Another Election Day has come and gone. The Republicans won by a landslide. On the Federal level, they hold a solid majority in both the House of Representatives and the Senate. On the state level, there was never any doubt both houses of the Texas Legislature are solidly Republican. The disgusting part, however, is that only 37% of the eligible voters bothered to take five minutes and vote.
For the next two years, we will have to listen to the couldn't-be-bothered-to-vote whiners complain about the legislation that the Republicans propose. On the Federal level, we will see President Obama exercising his veto authority heavily. On the state level, the Governor will sign them into law.
Too bad that we cannot enact a law stating that if you don't vote, you can't complain. It would be so much easier on the ears. The First Amendment, however, protects the right of all of us, voters and can't-be-bothered-to-vote alike, to complain about our government.
When I was young, I could not wait to be old enough to vote. In school, we were told that it was our patriotic duty to vote in every election: school district, primary, local, state and Federal. We were taught the each and every vote was important. Our candidates may not always win, but the closeness of the election was important information to the winner.
And listen they did. President Lyndon Baines Johnson chose not to run in 1968 because the 1966 mid-term election told him that his policies were not popular and if he ran, he would be defeated. He remains best known for two things: Civil Rights Legislation and the Vietnam War. It was the Vietnam War that sank his reelection chances. College students, Vietnam War veterans and many of his fellow Democrats turned against his chosen successor, Hubert Humphrey.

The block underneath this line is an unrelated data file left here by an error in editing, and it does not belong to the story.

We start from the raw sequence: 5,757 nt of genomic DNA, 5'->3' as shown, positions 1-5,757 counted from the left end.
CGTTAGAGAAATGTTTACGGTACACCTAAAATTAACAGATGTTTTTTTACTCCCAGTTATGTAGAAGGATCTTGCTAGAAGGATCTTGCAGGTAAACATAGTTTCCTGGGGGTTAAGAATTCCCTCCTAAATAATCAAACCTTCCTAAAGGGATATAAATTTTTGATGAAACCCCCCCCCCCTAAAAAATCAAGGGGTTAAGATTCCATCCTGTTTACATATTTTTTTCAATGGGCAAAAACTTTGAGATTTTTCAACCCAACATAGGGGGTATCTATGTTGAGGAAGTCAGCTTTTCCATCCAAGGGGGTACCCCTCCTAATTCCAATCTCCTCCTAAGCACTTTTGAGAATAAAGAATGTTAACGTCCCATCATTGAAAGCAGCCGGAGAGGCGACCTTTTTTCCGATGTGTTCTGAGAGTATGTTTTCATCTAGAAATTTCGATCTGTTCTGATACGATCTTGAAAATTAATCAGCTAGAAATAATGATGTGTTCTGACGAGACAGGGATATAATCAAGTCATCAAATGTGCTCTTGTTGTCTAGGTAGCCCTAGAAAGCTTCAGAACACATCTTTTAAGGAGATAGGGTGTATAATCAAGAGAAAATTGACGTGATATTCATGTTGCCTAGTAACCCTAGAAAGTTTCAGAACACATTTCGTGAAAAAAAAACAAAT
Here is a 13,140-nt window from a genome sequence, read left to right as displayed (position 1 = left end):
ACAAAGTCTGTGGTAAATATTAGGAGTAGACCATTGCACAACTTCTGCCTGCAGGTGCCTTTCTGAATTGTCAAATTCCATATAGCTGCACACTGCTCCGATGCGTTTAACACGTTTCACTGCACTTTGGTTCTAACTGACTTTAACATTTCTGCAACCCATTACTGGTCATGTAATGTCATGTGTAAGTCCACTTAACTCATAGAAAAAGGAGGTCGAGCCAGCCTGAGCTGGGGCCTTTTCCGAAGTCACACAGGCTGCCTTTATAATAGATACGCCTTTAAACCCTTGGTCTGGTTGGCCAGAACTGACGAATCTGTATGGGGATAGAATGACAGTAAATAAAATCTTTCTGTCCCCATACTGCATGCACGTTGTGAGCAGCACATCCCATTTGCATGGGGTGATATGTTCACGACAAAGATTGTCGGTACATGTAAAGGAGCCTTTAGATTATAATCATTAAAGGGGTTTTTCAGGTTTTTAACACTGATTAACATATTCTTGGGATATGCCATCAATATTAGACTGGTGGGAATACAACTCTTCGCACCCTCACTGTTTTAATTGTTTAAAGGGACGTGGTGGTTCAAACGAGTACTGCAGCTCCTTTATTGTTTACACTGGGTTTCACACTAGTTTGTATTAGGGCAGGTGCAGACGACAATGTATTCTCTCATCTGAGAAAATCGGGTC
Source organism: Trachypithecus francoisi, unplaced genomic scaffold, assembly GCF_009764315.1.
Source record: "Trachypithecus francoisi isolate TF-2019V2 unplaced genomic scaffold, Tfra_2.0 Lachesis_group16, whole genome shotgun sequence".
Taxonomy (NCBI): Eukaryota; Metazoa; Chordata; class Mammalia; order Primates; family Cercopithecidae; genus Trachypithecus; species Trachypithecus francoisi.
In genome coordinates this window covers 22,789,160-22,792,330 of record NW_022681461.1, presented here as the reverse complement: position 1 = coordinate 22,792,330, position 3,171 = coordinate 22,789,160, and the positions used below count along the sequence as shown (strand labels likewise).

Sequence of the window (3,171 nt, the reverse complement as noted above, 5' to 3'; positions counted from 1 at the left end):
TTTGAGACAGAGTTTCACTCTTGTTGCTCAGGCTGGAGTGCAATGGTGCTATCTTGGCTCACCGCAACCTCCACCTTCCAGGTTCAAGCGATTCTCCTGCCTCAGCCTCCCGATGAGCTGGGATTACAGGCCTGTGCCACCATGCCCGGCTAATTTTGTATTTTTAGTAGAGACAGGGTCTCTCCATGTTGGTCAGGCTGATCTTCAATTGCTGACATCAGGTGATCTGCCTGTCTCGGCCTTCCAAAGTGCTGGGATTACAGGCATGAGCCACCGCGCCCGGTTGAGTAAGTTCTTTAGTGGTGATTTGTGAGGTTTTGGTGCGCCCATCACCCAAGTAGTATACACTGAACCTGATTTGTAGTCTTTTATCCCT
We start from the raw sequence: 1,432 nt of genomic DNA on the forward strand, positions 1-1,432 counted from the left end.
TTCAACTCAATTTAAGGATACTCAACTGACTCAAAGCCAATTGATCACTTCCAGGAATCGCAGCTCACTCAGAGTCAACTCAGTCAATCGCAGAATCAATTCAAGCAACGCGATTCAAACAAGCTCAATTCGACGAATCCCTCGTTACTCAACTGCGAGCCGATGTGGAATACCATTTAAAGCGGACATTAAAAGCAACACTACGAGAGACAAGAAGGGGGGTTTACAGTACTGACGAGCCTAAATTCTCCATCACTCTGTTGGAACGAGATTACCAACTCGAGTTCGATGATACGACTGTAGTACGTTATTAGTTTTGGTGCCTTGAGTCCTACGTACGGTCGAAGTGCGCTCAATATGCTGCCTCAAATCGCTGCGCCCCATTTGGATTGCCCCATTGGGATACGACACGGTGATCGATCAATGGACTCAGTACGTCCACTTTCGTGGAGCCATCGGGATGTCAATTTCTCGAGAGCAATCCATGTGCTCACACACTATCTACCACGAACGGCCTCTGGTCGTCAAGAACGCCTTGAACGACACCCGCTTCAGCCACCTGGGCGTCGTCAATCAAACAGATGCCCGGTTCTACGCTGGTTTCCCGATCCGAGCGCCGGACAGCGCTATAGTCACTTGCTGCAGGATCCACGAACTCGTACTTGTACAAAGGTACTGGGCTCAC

More people vote in years when the Presidency is up for grabs. The President is one person, the head of the executive branch of the Federal government. The President does not make Federal laws; Congress does. The Federal government is only the top layer of the tiered government cake. Most of the laws that affect you and I are state and local laws. It is the lower tiers of the cake -- the state, county and municipal governments -- that fixes the roads, educates our children, settles disputes and polices the streets. The people we elect to these levels of government spend or waste more of our tax money than the Federal government. Yet, most of us cannot name our state legislator, our elected county leaders or, in many cases, the name of the mayor of the town we live in.
In today's schools, politics, current events and recent history are not taught. Students are taught what happened but not why it happened. Without an understanding of why events happened and how they tie into current events, the study of history becomes rote memorization of dry facts. Without the why, students cannot see the flow of governmental blunders that lead to war, to bad policies, to bad economics and bad laws. When we vote for our leaders, we are selecting the players whose actions will create the next set of policies, the new laws and cause or prevent the next set of governmental blunders which will lead to the next war.
How do we teach, and more importantly, make people believe that every election and every vote is important?
From Daryl Cagle's blog
on Veteran's Day:
Labels: election day, government, voting